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For Sale: World's Largest Shark Jaws

sharks, shark teeth, shark jaws, megalodon, heritage auctions, great white sharks, carcharocles megalodon, vito bertucci, fossils, fossil hunters, prehistoric sharks
Plenty of standing room: Carcharocles megalodon was the largest shark that ever lived on Earth. (Image credit: Heritage Auctions.)

A shark the size of a semi truck swims through the ocean. Sensing prey ahead, the monster attacks, opening a mouth bigger than a subway car turned sideways, and lined with teeth the size of a man's hand.

Fiction? Hardly. Ancient history? Absolutely.

And next month, anyone with a spare half-million dollars or so can make a play for the most spectacular remains of these prehistoric creatures ever discovered.

The world's largest shark jaw, 9 feet (2.7 meters) tall and 11 feet (3.4 meters) across, goes up for sale on June 21, at Heritage Auctions in Dallas, Texas.

The jaws are constructed with 182 fossilized teeth of the world's largest shark, Carcharocles megalodon, which went extinct about 2 million years ago. They represent the life work of Vito Bertucci, a jeweler-turned-fossil hunter who spent nearly two decades searching for the massive teeth used in the jaw.

Minimum bid is $625,000, but the jaws are expected to fetch up to $700,000, according to David Herskowitz, director of Heritage's natural history department.

The jaw has four shark's teeth that are more than 7 inches (18 centimeters) long — an extreme rarity. "I think there are probably less than 10 known in existence," Herskowitz said.

Mysterious monster

For millions of years, C. megalodon, one of the largest predators to ever live on Earth, trolled nearly all the planet's oceans. Researchers have found evidence of the giant sharks stretching back 20 million years, but the species vanished from the fossil record about 2 million years ago.

The sharks went extinct at a time when glaciers covered large swaths of the globe, "and some people think that may be related to the extinction of this species, but it hasn't been established," said Catalina Pimiento, a Megalodon researcher with the University of Florida and the Smithsonian Tropical Research Institute.

Like sharks alive today, the prehistoric Megalodon's skeleton was made of cartilage, not bone, so the creatures left little behind for researchers to study. "The only remains you can find in the fossil record are the teeth, because they're hard enough to preserve through geologic time," Pimiento said.

Although that may not seem like much to go on, scientists have been able to use equations based on their knowledge of great white shark physiology — the modern-day species that most closely resembles Megalodon — to extrapolate just how big the ancient sharks grew.

The jaw up for sale in June would represent a truly monstrous shark. One that, according to Heritage Auctions, would have been 60 feet (18 meters) long — a large specimen, even for outsize Megalodons.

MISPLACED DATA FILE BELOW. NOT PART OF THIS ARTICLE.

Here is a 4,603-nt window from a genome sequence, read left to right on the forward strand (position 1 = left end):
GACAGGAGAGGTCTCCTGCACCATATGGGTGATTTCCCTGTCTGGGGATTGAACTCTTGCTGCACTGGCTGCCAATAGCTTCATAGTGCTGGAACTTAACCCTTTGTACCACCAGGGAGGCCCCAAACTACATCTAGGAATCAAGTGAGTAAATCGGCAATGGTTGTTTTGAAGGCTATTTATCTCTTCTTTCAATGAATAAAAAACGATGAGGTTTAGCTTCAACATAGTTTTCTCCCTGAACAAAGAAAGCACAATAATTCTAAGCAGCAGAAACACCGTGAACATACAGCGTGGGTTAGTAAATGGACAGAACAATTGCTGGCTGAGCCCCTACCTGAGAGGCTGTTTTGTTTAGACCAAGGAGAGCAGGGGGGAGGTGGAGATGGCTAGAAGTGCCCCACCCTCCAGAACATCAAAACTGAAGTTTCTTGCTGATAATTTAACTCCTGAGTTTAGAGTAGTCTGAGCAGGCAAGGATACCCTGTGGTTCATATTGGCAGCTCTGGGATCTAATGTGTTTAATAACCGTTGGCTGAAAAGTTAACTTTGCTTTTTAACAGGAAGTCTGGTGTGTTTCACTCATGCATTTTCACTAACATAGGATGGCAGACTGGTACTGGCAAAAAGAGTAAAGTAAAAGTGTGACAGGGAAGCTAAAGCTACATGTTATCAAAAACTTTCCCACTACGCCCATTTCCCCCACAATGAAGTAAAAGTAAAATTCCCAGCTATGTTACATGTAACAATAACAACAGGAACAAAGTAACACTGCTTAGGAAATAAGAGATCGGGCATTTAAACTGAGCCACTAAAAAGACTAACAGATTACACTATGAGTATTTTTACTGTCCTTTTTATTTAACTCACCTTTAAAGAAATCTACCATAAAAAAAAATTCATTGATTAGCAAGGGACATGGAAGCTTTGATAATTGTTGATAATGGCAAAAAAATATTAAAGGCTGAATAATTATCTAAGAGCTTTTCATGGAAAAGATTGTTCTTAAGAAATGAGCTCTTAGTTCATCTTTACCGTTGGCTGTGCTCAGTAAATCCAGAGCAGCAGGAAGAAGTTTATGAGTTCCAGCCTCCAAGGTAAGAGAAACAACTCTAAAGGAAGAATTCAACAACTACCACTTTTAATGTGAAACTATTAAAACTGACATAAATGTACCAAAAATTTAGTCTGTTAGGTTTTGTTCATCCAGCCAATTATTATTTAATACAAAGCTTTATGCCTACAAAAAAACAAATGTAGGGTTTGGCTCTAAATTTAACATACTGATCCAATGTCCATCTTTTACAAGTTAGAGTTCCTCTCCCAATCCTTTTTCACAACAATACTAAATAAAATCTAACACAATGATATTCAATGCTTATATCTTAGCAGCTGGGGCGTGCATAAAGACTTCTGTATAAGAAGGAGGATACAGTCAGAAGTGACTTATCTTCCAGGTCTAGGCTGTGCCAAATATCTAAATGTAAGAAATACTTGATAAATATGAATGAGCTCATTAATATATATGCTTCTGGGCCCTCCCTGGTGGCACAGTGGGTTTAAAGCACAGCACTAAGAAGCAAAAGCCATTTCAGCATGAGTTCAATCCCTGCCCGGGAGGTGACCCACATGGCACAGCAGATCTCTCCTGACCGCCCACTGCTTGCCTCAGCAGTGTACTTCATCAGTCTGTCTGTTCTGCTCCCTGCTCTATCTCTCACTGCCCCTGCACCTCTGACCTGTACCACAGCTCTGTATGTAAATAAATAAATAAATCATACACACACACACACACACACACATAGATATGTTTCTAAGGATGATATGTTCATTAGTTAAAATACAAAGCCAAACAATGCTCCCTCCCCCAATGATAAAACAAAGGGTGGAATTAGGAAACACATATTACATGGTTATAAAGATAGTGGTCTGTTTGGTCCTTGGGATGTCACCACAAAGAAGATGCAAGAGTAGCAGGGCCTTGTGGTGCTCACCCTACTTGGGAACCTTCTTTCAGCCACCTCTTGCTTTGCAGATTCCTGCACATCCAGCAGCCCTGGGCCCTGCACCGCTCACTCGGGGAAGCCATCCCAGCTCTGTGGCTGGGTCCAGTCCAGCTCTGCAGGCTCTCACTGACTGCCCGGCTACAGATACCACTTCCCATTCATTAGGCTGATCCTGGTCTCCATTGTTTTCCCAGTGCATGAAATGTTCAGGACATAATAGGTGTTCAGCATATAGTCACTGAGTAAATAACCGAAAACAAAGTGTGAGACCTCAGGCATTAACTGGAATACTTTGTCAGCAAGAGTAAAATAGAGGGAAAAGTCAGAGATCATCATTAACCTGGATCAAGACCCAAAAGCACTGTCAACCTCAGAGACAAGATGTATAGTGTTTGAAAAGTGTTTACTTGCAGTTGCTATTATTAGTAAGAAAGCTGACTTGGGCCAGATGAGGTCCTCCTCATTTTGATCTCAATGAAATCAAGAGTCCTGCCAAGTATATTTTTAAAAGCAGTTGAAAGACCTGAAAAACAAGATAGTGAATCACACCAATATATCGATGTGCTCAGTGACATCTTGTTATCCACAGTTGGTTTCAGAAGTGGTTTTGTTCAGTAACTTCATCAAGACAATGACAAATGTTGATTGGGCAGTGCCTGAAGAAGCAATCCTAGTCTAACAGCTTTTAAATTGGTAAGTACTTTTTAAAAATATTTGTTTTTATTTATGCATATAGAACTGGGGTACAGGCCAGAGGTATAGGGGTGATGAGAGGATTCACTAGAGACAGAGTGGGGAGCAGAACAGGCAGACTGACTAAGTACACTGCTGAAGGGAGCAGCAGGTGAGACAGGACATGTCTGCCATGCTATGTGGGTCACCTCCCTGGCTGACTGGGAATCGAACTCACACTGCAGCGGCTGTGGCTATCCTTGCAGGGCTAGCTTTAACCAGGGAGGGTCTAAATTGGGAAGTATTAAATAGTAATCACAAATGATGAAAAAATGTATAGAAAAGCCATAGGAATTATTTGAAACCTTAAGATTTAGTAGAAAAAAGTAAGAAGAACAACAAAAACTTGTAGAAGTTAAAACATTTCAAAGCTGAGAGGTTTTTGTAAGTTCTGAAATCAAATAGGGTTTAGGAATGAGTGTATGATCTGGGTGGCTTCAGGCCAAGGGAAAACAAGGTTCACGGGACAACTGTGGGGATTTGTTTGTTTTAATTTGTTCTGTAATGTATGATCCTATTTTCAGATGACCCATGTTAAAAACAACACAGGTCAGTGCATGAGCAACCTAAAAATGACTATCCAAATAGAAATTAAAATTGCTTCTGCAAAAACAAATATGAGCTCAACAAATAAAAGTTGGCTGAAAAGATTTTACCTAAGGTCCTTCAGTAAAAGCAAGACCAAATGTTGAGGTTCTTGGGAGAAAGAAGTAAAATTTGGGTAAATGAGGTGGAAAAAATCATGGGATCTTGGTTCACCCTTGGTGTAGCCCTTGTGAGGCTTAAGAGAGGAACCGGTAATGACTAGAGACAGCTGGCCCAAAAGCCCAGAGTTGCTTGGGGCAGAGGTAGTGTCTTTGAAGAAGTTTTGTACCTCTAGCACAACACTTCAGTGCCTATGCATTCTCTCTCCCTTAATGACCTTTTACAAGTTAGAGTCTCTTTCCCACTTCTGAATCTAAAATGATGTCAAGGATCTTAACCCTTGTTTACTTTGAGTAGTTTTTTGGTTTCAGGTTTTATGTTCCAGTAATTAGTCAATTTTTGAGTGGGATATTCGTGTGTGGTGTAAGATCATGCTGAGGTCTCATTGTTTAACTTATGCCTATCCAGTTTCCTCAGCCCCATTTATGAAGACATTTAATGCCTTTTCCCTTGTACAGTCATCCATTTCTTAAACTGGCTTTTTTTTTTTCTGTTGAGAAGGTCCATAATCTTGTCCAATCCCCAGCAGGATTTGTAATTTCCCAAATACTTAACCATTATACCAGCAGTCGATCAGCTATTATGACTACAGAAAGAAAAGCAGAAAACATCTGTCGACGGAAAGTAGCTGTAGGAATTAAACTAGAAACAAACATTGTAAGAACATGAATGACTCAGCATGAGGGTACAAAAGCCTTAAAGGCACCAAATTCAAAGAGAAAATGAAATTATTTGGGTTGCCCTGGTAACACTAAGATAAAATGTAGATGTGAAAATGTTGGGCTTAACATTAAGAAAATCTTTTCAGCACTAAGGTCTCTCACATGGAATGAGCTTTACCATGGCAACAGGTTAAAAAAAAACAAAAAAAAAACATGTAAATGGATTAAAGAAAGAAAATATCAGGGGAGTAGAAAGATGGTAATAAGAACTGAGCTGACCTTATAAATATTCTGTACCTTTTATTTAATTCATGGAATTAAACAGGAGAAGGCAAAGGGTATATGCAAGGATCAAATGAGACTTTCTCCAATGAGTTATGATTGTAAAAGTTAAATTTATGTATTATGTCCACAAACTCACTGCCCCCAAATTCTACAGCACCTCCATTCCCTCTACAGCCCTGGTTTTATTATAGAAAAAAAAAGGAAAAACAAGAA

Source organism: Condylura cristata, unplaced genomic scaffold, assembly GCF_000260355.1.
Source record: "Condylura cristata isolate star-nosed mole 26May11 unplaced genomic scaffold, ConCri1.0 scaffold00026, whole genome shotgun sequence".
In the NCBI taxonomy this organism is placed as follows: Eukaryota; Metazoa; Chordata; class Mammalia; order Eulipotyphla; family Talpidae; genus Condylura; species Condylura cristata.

Shark dreams

Vito Bertucci set the fossilized teeth in their massive fiberglass frame more than 15 years ago. With the help of researchers, Bertucci based the dimensions and details of the jaw on great white sharks.

A gemologist and a jeweler by trade, and an avid scuba diver, Bertucci's passion for shark tooth fossils eventually outshone his other pursuits. He spent years combing the murky rivers and lakes of South Carolina for the prehistoric treasures.

"You could go to a wedding, he'd be in a tux, and he'd pull one of these giant teeth out of his pocket," said Joseph Bertucci, Vito's brother, who still lives where the brothers grew up on Long Island.

Vito died in October 2004, drowned in a muddy river in Georgia, searching for the teeth he loved to hunt. It's not clear what went wrong, but scuba diving conditions were dangerous.

"It's like diving in a cup of coffee. You can't see your hand in front of you," Bertucci said.

Vito's body surfaced four days after he disappeared. He had four Megalodon teeth in his bag when he was found.

Although Vito built several other jaws from his fossils — they are on display in the American Museum of Natural History in New York, and at the Baltimore Aquarium, among other places — Joseph Bertucci said his brother always wanted to sell the largest jaws he ever built, but could never find a buyer with deep enough pockets.

Joseph said he hopes the enormous jaws will find a new home come June.

"It's kind of bittersweet," Bertucci said. "I know that he loved this thing."

Andrea Mustain is a staff writer for OurAmazingPlanet, a sister site to LiveScience. Reach her at amustain@techmedianetwork.com. Follow her on Twitter @AndreaMustain.

Andrea Mustain was a staff writer for Live Science from 2010 to 2012. She holds a B.S. degree from Northwestern University and an M.S. degree in broadcast journalism from Columbia University.